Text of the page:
Spring is a time of rebirth, and summer is a time of peaks. So it's no wonder that I usually attack the brighter months with hope. I'm going to do something! I have a few artefacts from these flashes of inspiration over the years, and a recent trip to Salford (for a friend's wedding; we're getting old) found me rooting through piles of shoeboxes full of... cinema tickets, an album recorded with my band, and notebooks filled with short story ideas and murmurings about my adventures in Manchester. I spent the summer wasting. The time was passed so easily.
Now, things are a little different. I don't have seven weeks to spend on these things. My cousin recently asked me when I was going back to Manchester 'for summer', obviously with a date in the middle of July in her mind, where people break up and forget about work until September. I may not have that privilege any more, but I still feel like something has to come out of these months.
I'm in awe of people who can work on big projects - Paul Rainey's 2000AD Prog Slog, or Matthew Sheret's threesixfivestart, or even Tom Humberstone's addition to the 100 Days Project, now back on track after a hiatus. They just need an idea and some dedication. Easy, right?
But I am going through an odd patch with my writing. I am enjoying what I do, and I am pleased to be contributing to the sites and publications with which I'm currently affiliated. I just need to think through my priorities, my competencies and specialisations. What am I good for? Why am I writing? What do I have to offer? And so on. I am finding myself more incensed by inadequate work from every corner of the media - podcasts, radio, television, journalism - and I'm equally astounded by good work. I'm not sure where I fit in that landscape, though.
So that's a summer project of one kind: sort my head out. I started a new notebook the other week, and gave a page or two over to puzzling out my thoughts on the five-star system for reviewing films. (Such things need clarifying.) I've started indulging in lists again. Some are for work (Cancelled PC Games), some are for potential pitches (Best middle-tier albums by Rock Dinosaurs), and others are personal (Films to cheer up a friend).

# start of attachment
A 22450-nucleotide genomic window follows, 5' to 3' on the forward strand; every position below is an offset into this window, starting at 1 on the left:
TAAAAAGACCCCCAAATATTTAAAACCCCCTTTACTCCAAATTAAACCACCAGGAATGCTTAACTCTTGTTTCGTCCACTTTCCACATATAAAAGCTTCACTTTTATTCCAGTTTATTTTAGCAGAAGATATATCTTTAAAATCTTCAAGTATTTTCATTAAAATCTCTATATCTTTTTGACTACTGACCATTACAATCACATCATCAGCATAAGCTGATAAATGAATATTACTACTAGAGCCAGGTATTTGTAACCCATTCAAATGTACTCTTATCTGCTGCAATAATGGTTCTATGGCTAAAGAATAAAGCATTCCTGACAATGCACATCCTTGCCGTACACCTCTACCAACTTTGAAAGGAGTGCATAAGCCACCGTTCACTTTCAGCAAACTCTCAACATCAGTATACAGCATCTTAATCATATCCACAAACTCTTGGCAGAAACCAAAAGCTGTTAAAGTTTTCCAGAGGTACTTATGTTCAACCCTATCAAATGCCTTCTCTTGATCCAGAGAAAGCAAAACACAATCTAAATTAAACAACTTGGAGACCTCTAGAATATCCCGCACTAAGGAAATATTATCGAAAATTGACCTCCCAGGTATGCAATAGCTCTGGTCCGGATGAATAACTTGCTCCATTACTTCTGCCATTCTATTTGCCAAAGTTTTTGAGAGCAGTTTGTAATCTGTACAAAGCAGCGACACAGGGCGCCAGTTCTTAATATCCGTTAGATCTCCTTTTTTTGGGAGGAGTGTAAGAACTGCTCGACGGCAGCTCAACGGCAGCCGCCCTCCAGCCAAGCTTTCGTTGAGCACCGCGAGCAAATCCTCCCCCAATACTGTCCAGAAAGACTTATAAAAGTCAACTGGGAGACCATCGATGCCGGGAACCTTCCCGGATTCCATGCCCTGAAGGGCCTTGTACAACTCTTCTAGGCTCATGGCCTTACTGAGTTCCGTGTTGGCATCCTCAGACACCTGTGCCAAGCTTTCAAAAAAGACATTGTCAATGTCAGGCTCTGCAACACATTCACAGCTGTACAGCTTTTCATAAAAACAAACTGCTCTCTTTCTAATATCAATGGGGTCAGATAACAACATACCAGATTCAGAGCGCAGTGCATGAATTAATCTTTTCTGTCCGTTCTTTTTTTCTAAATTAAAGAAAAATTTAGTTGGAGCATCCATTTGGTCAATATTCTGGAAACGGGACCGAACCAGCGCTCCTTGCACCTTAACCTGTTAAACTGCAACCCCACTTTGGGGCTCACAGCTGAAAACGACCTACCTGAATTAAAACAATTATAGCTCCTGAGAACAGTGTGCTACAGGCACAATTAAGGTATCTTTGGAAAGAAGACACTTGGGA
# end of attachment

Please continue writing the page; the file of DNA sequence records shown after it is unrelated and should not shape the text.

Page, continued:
Then one day I woke up and tried to write a list of filmmakers whose work I've seen in their entirety. I was inspired in this mad endeavour by fellow Den of Geek writer Duncan Bowles, who wouldn't dare consider writing about a star or director unless he'd watched every film they'd touched. That's dedication of another kind - an authority that comes with intense research. And, therefore, if I ever had a question about Nicholas Cage, I'd know who to ask.
I have little to show. Maybe Chaplin if you only count post-Kid work, but that's cheating. And it's also improper to list those with only a few films under their belts (so no Jeunet, Fincher, P.T. Anderson). I've seen most Hitchcock, most Kore-eda, most Miyazaki, and pretty much everything by David Lynch. It's not all though, is it? That's a barmy sort of dedication, as you're vowing to stick with them in good times and in bad, in sickness and in health, with little reward at the end.
So I wrote down all of the Woody Allen films I hadn't seen. It came to 21.
Before I knew it, I'd started a new rental list on LoveFilm and added most of them to it. I went back to the page and scribbled 'Summer Project' at the bottom.
And now, I have Anything Else staring back at me, and I realise this is going to be a slog - as, well, I've watched all of the generally-agreed 'good' Woody Allen films. I will let you know if anything interesting comes up in my viewing.